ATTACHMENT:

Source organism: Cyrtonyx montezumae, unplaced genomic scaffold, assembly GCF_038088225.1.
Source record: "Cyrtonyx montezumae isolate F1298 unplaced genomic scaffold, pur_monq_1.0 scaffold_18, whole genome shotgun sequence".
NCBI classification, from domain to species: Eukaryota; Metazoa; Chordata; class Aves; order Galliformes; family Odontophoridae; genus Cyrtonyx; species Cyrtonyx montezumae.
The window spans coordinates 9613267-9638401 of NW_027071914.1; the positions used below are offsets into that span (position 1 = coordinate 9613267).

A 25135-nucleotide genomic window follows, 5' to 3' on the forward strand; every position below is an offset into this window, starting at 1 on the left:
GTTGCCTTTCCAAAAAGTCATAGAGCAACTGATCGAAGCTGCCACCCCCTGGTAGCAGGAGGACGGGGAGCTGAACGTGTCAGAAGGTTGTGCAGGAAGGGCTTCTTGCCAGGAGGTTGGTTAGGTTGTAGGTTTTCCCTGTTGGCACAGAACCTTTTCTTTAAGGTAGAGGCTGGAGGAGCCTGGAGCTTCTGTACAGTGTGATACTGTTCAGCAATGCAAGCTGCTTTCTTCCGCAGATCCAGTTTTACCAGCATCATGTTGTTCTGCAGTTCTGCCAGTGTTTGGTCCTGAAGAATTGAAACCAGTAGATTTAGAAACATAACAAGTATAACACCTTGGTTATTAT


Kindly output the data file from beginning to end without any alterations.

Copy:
Source organism: Cyrtonyx montezumae, unplaced genomic scaffold, assembly GCF_038088225.1.
Source record: "Cyrtonyx montezumae isolate F1298 unplaced genomic scaffold, pur_monq_1.0 scaffold_18, whole genome shotgun sequence".
NCBI classification, from domain to species: Eukaryota; Metazoa; Chordata; class Aves; order Galliformes; family Odontophoridae; genus Cyrtonyx; species Cyrtonyx montezumae.
The window spans coordinates 9613267-9638401 of NW_027071914.1; the positions used below are offsets into that span (position 1 = coordinate 9613267).

A 25135-nucleotide genomic window follows, 5' to 3' on the forward strand; every position below is an offset into this window, starting at 1 on the left:
GTTGCCTTTCCAAAAAGTCATAGAGCAACTGATCGAAGCTGCCACCCCCTGGTAGCAGGAGGACGGGGAGCTGAACGTGTCAGAAGGTTGTGCAGGAAGGGCTTCTTGCCAGGAGGTTGGTTAGGTTGTAGGTTTTCCCTGTTGGCACAGAACCTTTTCTTTAAGGTAGAGGCTGGAGGAGCCTGGAGCTTCTGTACAGTGTGATACTGTTCAGCAATGCAAGCTGCTTTCTTCCGCAGATCCAGTTTTACCAGCATCATGTTGTTCTGCAGTTCTGCCAGTGTTTGGTCCTGAAGAATTGAAACCAGTAGATTTAGAAACATAACAAGTATAACACCTTGGTTATTAT